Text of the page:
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    Strange irked by Rahm-Landry friendly playoff

    By Jason CrookJanuary 22, 2018, 9:45 pm

    Curtis Strange knows a thing or two about winning golf tournaments, and based on his reaction to the CareerBuilder Challenge playoff on Sunday, it’s safe to say he did things a little differently while picking up 17 PGA Tour victories in his Hall-of-Fame career.

    While Jon Rahm and Andrew Landry were “battling” through four extra holes, Strange, 62, tweeted his issues with the duo’s constant chit-chat and friendly banter down the stretch at La Quinta Country Club, where Rahm eventually came out on top.

    The two-time U.S. Open champ then engaged with some followers to explain his point a little more in depth.

    So, yeah ... don't think he's changing his perspective on this topic anytime soon ever.

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    Randall's Rant: The Euros won't just roll over

    By Randall MellJanuary 22, 2018, 9:36 pm

    The Ryder Cup may not be the King Kong of golf events yet, but you can hear the biennial international team event thumping its chest a full eight months out.

    As anticipation for this year’s big events goes, there is more buzz about Europe’s bid to hold off a rejuvenated American effort in Paris in September than there is about the Masters coming up in April.

    Thank Europe’s phenomenal success last weekend for that.

    And Rory McIlroy’s impassioned remarks in Abu Dhabi.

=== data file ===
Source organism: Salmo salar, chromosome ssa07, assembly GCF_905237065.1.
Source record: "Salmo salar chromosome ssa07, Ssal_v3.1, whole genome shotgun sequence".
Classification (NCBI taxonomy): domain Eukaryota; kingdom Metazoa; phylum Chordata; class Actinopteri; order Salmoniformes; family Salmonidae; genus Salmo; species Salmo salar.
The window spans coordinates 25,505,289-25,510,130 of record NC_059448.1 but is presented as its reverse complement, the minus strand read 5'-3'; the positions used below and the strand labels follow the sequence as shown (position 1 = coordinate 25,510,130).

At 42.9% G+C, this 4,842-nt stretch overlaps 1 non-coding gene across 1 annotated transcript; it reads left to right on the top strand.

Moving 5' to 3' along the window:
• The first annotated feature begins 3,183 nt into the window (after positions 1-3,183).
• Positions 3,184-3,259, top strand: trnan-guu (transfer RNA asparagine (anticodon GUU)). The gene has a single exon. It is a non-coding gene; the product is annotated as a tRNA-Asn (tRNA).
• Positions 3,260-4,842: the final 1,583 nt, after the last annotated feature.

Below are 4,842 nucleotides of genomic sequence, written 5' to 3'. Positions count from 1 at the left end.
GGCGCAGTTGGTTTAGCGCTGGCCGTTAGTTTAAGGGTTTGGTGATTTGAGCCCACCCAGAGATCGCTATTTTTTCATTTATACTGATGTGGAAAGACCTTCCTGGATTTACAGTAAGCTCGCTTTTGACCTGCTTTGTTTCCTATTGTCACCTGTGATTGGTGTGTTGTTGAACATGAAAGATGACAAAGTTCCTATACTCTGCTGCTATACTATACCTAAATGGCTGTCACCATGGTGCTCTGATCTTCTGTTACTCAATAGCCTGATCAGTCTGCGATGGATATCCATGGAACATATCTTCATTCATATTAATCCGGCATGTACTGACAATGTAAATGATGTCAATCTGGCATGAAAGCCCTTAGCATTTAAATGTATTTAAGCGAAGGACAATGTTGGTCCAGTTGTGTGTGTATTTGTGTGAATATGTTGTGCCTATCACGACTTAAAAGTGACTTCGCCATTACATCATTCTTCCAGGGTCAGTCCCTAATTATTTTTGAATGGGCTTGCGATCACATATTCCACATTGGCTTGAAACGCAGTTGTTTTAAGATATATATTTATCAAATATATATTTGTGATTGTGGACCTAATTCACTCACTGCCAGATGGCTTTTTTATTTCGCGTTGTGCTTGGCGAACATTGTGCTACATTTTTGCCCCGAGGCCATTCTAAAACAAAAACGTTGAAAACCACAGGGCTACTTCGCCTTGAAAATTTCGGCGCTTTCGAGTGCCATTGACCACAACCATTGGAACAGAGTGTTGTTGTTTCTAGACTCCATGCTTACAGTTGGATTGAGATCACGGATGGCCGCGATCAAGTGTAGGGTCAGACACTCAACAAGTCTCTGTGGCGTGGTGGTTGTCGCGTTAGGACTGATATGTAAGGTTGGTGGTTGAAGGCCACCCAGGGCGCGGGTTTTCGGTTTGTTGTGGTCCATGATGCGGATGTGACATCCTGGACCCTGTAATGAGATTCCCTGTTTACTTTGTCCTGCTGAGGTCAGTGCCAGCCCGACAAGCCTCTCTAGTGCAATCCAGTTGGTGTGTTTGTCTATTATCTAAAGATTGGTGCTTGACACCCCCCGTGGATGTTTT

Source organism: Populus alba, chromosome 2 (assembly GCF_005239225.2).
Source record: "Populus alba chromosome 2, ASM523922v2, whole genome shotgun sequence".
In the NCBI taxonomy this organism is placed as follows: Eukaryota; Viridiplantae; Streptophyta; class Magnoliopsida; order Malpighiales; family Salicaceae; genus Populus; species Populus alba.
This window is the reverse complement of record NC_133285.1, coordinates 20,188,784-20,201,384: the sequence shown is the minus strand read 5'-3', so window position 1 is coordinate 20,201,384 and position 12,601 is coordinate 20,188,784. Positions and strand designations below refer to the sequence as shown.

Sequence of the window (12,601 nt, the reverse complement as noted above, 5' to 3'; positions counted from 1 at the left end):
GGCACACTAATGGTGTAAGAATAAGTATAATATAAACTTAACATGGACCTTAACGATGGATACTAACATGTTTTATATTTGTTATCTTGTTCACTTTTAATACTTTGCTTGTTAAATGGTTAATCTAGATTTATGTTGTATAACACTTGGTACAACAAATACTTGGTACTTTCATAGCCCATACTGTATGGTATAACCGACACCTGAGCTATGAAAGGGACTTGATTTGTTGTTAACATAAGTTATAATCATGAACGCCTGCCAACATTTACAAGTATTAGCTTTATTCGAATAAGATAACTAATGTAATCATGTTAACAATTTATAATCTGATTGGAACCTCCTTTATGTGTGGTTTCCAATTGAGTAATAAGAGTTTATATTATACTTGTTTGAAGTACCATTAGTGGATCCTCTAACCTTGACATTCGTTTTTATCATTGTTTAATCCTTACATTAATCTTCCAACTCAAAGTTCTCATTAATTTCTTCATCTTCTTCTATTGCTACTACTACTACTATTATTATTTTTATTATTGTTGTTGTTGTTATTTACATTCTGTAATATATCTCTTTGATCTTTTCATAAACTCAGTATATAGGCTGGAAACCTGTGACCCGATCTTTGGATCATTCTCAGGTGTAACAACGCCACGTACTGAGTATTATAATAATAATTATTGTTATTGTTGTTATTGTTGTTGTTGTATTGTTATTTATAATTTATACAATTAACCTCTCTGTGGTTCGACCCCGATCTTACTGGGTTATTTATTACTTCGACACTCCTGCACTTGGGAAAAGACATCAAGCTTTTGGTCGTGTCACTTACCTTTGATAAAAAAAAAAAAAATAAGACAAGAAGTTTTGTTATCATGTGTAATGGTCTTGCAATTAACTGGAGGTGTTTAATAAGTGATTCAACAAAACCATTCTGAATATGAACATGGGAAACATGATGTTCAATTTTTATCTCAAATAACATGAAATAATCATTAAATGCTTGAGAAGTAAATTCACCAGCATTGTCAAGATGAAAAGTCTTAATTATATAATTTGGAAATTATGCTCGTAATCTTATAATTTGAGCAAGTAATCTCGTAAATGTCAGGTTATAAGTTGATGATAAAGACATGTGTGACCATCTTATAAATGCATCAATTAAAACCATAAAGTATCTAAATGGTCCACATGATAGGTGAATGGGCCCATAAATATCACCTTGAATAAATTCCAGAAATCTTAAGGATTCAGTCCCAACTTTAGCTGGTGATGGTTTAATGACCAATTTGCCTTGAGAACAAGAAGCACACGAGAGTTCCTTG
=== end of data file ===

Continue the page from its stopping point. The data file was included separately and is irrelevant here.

And the provocative bulletin board material a certain Sports Illustrated writer provided the Europeans a couple months ago, with a stinging assault on the Euro chances that read like an obituary.

    McIlroy was asked in a news conference before his 2018 debut last week what he was most excited about this year.

    The Ryder Cup topped his list.

    Though McIlroy will be trying to complete the career Grand Slam at Augusta National come April, he talked more about the Ryder Cup than he did any of the game’s major championships.

    When asked a follow-up about the American team’s resurgence after a task-force overhaul and the injection of young, new star power, McIlroy nearly started breaking down the matchup. He talked about the young Americans and how good they are.

    “Yeah, the Americans have been, obviously, very buoyant about their chances and whatever, but it’s never as easy as that. ... The Ryder Cup’s always close,” McIlroy said. “I think we’ll have a great team, and it definitely won’t be as easy as they think it’s going to be.”



    McIlroy may have been talking about Alan Shipnuck’s bold prediction after the American Presidents Cup rout last fall.

    Or similar assertions from TV analysts.

    “The Ryder Cup is dead – you just don’t know it yet,” Shipnuck wrote. “One of the greatest events in sport is on the verge of irrelevancy. The young, talented, hungry golfers from the United States, benefitting from the cohesive leadership of the Task Force era, are going to roll to victory in 2018 in Paris.”